Also, I really like the fact that you can be the ace pilot yourself. And so it’s not just about the technique you’ll learn but also other characters and radio controllers. So they will feed back to you, so that you can become a better ace pilot.
GC: I love the challenge of learning so many new skills, but that must create a problem for you because while that’s the primary appeal for many existing fans it’s the main reason many newcomers are put off the genre.
KK: Yeah, I agree with you. In the last 15 years I’ve been working on this series I’ve tried to change the environment, I’ve looked at different challenges but I’ve been realising again and again that what’s fun for the players is being good at something that’s not easy.
Also, at the same time, I realised that games should be that way. Because a game is where you can learn something you won’t be able to in the real world.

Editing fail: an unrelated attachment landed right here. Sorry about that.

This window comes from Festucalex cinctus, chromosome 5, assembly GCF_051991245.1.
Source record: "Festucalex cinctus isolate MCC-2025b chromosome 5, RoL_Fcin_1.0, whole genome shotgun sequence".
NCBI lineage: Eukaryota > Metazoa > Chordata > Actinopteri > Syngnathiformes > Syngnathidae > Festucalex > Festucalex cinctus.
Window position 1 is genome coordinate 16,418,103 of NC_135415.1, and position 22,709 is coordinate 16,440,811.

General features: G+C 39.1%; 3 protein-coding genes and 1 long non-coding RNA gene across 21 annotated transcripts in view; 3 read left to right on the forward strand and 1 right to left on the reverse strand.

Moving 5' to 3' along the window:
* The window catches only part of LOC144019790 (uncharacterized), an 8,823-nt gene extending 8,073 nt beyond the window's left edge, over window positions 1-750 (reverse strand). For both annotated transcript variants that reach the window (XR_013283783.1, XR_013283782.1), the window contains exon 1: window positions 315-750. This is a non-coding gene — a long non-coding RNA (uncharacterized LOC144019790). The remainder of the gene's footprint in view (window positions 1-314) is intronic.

GC: Exactly! But there are so many balancing acts to get right: realism vs. fun, complexity vs. accessibility, and then even things like the story where you now must have to worry whether it’s also putting off new players. Basically, you have a very difficult job.
KK: [laughs] Yeah, you’re right. But as a director my job is basically to make that work. However, what a game has to do is to increase the accessibility enough so that people can start challenging themselves. And then when you get better and better then there is always more and more to challenge yourself. And that’s something every game has to do. So in that sense I don’t think there are many different answers to choose from.
GC: [laughs] I wonder though what you learnt from the experiment with Assault Horizon? Did it make it clearer what the essence of the franchise is and what it does and doesn’t need?